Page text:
Nature is not only celebrated in Castle’s poetry, but suffused with a sense of the sacred. Her use of the title word ‘triptych’ is telling: a triptych (from the Greek triptykhos meaning ‘three-layered’) is an artwork in three parts, usually religious. As a convent-educated daughter of Irish Catholic immigrants to England, she is well versed in church traditions, and her poetry is steeped in a sense of the liminal, of finding herself hovering on the thresholds of worlds—the secular and the spiritual, Ireland and England.
The Density of Compact Bone is a visionary book by a poet who is also an accomplished novelist, reviewer and interviewer. Structured in four parts, it is a layered and deeply poignant collection, permeated by the twin themes of ecological precariousness and human connectedness.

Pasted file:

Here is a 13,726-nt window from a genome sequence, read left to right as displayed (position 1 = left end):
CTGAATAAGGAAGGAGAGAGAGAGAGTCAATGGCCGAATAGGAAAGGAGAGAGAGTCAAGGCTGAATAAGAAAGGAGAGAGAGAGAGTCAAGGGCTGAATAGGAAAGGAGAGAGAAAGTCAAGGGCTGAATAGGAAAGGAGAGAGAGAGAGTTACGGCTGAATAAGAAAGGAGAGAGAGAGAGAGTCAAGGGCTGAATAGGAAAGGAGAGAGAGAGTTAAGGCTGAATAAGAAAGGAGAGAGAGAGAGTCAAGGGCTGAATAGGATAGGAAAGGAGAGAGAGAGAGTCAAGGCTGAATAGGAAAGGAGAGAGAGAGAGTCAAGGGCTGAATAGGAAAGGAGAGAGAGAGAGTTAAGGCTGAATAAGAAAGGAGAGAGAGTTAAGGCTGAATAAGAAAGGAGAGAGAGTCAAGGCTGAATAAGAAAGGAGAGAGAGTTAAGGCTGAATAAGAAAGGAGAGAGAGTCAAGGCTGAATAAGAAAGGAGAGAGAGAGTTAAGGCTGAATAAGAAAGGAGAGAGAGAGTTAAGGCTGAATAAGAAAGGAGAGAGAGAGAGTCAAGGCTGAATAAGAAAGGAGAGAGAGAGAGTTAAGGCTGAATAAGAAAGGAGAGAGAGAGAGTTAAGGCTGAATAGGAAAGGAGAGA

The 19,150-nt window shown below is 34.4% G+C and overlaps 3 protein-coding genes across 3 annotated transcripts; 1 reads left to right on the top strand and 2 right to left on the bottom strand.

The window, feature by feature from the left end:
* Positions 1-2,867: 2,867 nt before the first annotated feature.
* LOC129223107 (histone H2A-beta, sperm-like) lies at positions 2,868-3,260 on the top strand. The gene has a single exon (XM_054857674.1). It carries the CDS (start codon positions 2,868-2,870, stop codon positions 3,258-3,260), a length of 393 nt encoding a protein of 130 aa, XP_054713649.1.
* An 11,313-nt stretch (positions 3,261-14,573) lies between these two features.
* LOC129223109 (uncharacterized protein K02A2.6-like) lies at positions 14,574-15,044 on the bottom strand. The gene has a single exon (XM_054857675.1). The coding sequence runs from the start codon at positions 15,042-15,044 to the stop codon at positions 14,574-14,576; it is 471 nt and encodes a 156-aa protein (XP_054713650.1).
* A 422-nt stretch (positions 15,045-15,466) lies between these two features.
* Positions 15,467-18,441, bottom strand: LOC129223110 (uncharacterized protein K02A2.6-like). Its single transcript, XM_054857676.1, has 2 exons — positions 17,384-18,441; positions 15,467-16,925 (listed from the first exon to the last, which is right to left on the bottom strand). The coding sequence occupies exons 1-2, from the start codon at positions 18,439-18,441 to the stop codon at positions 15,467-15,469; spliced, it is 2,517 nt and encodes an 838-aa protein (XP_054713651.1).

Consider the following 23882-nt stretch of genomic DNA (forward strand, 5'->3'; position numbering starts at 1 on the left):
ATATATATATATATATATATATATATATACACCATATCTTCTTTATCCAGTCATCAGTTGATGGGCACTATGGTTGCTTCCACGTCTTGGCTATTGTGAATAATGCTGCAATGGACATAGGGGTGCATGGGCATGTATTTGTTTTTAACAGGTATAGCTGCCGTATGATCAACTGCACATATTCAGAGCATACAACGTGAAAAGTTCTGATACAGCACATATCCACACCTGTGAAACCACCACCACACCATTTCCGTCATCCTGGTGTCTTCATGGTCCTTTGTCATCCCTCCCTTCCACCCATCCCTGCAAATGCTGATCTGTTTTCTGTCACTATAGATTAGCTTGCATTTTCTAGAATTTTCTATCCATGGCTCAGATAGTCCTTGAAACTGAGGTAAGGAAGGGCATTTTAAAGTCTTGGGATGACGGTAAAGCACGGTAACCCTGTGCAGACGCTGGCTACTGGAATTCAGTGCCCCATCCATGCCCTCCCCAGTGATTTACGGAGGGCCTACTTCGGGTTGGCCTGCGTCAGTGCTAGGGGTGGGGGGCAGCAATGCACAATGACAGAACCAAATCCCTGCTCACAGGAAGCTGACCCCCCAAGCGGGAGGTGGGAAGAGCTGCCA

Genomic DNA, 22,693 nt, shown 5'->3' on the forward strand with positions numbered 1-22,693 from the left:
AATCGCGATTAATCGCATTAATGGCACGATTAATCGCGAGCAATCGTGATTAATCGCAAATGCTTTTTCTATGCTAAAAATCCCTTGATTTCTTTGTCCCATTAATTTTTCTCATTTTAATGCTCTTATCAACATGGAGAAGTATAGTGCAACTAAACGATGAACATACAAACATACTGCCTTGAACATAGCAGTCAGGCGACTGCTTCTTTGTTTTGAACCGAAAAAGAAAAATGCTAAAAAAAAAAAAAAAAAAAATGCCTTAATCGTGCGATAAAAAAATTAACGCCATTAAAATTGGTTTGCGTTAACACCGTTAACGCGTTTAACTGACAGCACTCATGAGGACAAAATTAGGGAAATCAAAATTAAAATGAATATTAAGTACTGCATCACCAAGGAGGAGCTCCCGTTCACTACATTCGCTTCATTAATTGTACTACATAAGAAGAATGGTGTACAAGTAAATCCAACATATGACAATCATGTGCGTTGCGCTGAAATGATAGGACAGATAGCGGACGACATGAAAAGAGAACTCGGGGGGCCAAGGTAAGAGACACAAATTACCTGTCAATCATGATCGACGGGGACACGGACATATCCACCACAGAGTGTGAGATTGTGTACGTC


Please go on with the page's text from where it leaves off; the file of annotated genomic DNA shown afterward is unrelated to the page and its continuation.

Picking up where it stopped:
In every poetry collection, there is one aspect, one overwhelming impression, that we are left with which later comes to define it for us. In Frank’s Wide River, it is the poet’s quiet insistence on reawakening us to the essential wonder of our world that stays with us.
Issue 31. A dazzling and wise debut: Linda Adair reviews ‘The Beating Heart’ by Denise O’Hagan.